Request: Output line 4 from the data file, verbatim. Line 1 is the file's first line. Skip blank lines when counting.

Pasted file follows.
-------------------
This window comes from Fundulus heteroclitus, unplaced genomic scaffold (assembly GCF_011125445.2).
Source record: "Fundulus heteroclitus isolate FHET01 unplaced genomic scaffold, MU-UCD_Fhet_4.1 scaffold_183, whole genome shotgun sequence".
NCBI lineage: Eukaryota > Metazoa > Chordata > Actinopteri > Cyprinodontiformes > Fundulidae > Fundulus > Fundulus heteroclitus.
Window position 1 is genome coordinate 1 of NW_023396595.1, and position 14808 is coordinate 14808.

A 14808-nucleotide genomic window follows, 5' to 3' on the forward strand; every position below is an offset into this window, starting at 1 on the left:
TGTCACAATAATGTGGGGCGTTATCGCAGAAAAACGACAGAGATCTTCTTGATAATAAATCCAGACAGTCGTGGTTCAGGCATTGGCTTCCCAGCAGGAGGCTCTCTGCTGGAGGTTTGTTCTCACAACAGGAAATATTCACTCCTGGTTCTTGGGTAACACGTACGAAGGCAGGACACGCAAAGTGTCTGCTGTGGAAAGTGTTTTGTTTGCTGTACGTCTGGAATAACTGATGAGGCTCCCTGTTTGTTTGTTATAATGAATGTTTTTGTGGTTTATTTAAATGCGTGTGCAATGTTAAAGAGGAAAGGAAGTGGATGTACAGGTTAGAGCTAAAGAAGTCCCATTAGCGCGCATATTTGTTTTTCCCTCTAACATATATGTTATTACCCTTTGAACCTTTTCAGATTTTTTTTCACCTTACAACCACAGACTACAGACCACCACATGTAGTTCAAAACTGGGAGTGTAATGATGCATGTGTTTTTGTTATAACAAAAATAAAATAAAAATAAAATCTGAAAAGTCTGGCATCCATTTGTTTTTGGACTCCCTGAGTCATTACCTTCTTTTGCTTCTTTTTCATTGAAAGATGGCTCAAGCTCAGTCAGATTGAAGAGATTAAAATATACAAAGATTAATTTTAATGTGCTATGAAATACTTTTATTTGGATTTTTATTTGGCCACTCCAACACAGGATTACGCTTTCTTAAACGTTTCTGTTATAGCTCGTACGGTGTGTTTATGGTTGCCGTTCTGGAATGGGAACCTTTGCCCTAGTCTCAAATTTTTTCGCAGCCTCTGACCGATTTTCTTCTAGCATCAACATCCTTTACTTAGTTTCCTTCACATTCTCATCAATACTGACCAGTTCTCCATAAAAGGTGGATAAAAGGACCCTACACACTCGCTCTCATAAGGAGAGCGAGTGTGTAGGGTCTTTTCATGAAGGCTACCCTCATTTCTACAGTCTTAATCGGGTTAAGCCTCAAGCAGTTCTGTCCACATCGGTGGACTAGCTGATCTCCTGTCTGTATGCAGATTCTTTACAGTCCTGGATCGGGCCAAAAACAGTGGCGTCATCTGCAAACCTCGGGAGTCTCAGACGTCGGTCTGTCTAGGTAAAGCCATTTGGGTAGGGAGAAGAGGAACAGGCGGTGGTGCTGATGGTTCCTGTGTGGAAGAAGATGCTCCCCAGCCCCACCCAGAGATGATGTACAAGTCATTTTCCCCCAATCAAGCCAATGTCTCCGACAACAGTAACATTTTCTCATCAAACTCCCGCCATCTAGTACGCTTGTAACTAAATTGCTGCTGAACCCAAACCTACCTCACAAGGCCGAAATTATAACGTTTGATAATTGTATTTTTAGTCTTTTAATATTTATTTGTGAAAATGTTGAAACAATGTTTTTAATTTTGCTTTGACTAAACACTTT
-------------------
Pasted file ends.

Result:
Window position 1 is genome coordinate 1 of NW_023396595.1, and position 14808 is coordinate 14808.